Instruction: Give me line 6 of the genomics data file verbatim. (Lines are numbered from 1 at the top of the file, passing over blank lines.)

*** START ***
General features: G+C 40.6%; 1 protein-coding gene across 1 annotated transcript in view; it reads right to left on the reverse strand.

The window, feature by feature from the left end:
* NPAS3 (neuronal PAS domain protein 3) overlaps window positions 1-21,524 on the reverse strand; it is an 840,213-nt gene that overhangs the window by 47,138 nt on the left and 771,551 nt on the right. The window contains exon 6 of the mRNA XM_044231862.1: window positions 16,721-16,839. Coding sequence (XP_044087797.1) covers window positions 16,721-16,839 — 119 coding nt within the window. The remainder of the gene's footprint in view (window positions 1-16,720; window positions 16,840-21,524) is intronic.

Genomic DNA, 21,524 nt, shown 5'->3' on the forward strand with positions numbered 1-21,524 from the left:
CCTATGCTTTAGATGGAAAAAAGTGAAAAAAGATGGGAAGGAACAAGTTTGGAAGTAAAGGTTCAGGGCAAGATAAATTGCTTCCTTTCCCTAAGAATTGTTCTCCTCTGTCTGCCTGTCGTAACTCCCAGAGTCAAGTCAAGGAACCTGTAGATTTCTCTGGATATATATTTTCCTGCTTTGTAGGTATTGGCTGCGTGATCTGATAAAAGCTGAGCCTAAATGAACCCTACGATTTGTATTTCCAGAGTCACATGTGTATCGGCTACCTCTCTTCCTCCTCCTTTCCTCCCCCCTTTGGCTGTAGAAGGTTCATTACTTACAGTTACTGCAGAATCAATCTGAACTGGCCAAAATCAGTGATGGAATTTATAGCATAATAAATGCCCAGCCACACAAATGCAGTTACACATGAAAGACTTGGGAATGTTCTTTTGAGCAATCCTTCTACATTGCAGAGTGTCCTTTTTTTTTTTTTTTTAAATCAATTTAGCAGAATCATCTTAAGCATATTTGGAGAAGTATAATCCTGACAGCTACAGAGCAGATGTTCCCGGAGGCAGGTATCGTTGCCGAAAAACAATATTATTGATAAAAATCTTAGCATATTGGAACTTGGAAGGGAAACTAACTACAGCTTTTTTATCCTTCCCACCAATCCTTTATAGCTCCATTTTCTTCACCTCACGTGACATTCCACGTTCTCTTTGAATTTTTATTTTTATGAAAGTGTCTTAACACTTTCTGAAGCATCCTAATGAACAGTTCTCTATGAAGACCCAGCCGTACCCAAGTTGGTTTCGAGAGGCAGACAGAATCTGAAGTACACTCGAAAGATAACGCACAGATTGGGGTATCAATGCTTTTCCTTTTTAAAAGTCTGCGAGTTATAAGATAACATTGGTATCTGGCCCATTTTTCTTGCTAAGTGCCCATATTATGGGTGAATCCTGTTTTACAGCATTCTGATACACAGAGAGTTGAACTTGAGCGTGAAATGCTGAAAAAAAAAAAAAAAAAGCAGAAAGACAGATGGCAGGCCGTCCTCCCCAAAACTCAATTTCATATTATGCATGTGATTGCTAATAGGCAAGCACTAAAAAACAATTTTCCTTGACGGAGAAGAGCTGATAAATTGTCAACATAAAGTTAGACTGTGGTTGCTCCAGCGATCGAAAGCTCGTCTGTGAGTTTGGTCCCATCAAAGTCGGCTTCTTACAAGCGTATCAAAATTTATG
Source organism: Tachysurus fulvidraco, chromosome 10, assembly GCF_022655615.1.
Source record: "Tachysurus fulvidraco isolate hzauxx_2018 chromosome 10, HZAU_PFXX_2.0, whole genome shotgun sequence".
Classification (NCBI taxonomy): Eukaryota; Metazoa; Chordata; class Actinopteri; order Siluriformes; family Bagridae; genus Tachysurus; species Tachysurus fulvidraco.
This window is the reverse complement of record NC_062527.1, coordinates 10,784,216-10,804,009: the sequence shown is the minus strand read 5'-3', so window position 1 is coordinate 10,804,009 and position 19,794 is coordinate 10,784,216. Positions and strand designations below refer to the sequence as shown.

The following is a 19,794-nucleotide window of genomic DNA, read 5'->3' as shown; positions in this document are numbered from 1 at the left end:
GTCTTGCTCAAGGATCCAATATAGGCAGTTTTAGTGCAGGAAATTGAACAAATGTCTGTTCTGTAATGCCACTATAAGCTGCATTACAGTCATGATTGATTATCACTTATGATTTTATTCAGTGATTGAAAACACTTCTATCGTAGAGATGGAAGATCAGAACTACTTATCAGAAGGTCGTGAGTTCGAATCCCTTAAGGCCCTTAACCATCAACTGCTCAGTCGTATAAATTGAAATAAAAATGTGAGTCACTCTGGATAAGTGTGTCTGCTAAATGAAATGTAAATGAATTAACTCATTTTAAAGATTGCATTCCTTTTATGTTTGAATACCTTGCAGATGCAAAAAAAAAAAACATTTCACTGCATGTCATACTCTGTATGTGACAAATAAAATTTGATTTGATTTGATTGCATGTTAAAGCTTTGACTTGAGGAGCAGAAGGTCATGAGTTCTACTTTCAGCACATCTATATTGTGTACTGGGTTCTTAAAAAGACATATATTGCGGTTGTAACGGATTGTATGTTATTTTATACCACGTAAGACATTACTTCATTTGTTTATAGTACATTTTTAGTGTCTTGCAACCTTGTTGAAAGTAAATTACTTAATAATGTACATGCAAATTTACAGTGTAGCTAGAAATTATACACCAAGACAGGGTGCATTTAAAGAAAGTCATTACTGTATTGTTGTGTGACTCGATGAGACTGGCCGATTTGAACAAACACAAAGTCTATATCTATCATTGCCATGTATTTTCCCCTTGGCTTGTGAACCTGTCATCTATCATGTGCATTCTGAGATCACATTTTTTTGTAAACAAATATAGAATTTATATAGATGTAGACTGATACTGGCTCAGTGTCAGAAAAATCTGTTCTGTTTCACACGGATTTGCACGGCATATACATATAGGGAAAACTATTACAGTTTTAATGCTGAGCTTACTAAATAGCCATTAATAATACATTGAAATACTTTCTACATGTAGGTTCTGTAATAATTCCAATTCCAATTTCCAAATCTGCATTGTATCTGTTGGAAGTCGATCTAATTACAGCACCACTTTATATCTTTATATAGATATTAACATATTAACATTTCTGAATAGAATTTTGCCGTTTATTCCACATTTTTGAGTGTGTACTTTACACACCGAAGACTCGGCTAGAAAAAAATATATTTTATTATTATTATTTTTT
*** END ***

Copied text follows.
Source organism: Tachysurus fulvidraco, chromosome 10, assembly GCF_022655615.1.